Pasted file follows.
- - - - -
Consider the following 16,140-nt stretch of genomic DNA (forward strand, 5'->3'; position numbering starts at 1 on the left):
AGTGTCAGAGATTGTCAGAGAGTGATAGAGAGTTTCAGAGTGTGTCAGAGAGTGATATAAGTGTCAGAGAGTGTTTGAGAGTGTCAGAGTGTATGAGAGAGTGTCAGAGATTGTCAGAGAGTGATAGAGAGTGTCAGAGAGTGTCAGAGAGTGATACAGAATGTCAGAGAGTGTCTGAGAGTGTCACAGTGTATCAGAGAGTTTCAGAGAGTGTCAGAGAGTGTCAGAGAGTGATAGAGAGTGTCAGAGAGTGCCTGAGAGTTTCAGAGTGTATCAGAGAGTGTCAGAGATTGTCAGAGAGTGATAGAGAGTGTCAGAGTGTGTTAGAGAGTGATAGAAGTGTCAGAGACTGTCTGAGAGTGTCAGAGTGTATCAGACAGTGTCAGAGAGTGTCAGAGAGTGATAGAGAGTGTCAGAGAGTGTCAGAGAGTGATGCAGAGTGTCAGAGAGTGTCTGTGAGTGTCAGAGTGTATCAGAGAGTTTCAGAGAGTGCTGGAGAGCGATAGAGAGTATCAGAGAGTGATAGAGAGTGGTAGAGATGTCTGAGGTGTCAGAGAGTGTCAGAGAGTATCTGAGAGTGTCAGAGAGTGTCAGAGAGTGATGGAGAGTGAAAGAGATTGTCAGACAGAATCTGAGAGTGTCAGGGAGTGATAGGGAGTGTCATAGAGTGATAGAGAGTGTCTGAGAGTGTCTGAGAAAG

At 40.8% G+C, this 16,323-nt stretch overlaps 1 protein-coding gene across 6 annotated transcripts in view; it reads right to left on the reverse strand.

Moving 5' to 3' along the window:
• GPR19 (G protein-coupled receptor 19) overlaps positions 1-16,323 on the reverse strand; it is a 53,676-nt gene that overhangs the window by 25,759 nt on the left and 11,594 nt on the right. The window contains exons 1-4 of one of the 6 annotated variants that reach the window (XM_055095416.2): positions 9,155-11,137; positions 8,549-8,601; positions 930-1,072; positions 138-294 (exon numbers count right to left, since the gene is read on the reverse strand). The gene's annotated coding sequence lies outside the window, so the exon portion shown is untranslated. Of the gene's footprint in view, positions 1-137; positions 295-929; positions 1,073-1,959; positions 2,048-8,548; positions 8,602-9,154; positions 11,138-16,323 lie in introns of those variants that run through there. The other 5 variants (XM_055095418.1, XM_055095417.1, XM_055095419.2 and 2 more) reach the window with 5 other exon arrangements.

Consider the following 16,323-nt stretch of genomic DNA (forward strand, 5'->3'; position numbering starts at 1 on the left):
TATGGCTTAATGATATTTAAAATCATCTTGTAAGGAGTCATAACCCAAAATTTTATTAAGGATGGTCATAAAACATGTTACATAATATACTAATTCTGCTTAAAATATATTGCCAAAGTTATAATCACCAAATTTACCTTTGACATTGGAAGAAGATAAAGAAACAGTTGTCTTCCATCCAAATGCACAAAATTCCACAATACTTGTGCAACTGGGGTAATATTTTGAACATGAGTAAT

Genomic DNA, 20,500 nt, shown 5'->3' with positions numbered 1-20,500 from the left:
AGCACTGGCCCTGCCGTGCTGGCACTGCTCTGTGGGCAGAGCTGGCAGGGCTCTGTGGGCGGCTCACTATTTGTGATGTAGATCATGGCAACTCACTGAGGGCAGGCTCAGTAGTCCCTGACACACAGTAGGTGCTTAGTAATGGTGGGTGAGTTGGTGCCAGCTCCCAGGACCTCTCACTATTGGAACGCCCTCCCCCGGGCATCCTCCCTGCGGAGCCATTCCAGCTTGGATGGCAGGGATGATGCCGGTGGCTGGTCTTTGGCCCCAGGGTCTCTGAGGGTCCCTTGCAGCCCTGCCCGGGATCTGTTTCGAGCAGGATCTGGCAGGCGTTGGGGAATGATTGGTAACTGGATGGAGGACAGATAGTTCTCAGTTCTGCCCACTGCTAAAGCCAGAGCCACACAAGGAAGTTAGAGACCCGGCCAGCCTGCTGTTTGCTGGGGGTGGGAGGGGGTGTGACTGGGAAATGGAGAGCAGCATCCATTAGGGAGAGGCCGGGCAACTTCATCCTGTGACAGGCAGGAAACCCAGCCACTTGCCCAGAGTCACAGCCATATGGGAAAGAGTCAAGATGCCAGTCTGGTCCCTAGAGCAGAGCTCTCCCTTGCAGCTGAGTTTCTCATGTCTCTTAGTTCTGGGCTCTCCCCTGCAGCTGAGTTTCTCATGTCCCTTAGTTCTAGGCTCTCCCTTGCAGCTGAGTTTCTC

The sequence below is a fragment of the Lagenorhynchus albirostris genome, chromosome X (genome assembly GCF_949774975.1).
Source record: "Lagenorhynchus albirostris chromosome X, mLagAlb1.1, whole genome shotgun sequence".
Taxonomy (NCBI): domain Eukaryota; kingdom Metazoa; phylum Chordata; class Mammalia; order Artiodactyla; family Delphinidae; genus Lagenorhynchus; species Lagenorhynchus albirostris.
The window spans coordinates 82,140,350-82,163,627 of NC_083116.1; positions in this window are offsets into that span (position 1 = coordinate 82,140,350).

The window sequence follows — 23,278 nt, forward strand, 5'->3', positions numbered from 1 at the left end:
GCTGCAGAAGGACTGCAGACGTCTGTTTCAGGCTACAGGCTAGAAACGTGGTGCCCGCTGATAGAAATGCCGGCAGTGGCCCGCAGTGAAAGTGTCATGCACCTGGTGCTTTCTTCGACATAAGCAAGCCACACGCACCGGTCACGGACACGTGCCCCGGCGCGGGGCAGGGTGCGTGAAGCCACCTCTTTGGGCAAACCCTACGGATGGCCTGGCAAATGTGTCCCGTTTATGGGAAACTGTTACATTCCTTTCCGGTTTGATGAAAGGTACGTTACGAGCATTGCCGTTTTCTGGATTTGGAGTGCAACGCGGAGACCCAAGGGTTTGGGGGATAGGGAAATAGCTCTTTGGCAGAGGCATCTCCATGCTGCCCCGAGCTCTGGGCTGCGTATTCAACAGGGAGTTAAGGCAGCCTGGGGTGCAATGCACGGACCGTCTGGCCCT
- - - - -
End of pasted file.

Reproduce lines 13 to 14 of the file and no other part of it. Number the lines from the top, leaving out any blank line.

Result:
The window spans coordinates 82,140,350-82,163,627 of NC_083116.1; positions in this window are offsets into that span (position 1 = coordinate 82,140,350).

The window sequence follows — 23,278 nt, forward strand, 5'->3', positions numbered from 1 at the left end: